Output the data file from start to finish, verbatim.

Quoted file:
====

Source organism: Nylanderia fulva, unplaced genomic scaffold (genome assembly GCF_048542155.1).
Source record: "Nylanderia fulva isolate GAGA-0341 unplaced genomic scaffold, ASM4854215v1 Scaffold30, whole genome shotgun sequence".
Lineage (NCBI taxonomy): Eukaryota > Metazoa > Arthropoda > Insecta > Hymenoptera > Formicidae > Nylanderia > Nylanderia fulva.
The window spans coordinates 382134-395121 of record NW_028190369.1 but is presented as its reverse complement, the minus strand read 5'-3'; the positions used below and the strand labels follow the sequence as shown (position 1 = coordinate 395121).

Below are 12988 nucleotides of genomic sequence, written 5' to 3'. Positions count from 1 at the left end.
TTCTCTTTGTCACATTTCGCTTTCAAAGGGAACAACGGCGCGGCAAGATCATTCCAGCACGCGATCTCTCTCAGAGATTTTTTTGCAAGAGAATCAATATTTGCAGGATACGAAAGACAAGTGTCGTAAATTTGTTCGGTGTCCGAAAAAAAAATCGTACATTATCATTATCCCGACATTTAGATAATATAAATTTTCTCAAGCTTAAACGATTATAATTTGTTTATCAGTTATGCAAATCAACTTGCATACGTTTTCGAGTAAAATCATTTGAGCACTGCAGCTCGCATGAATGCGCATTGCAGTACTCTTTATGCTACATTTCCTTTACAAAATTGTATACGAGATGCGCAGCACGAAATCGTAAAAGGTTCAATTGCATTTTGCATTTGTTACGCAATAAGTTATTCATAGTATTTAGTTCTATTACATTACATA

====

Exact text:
Source organism: Nylanderia fulva, unplaced genomic scaffold (genome assembly GCF_048542155.1).
Source record: "Nylanderia fulva isolate GAGA-0341 unplaced genomic scaffold, ASM4854215v1 Scaffold30, whole genome shotgun sequence".
Lineage (NCBI taxonomy): Eukaryota > Metazoa > Arthropoda > Insecta > Hymenoptera > Formicidae > Nylanderia > Nylanderia fulva.
The window spans coordinates 382134-395121 of record NW_028190369.1 but is presented as its reverse complement, the minus strand read 5'-3'; the positions used below and the strand labels follow the sequence as shown (position 1 = coordinate 395121).

Below are 12988 nucleotides of genomic sequence, written 5' to 3'. Positions count from 1 at the left end.
TTCTCTTTGTCACATTTCGCTTTCAAAGGGAACAACGGCGCGGCAAGATCATTCCAGCACGCGATCTCTCTCAGAGATTTTTTTGCAAGAGAATCAATATTTGCAGGATACGAAAGACAAGTGTCGTAAATTTGTTCGGTGTCCGAAAAAAAAATCGTACATTATCATTATCCCGACATTTAGATAATATAAATTTTCTCAAGCTTAAACGATTATAATTTGTTTATCAGTTATGCAAATCAACTTGCATACGTTTTCGAGTAAAATCATTTGAGCACTGCAGCTCGCATGAATGCGCATTGCAGTACTCTTTATGCTACATTTCCTTTACAAAATTGTATACGAGATGCGCAGCACGAAATCGTAAAAGGTTCAATTGCATTTTGCATTTGTTACGCAATAAGTTATTCATAGTATTTAGTTCTATTACATTACATA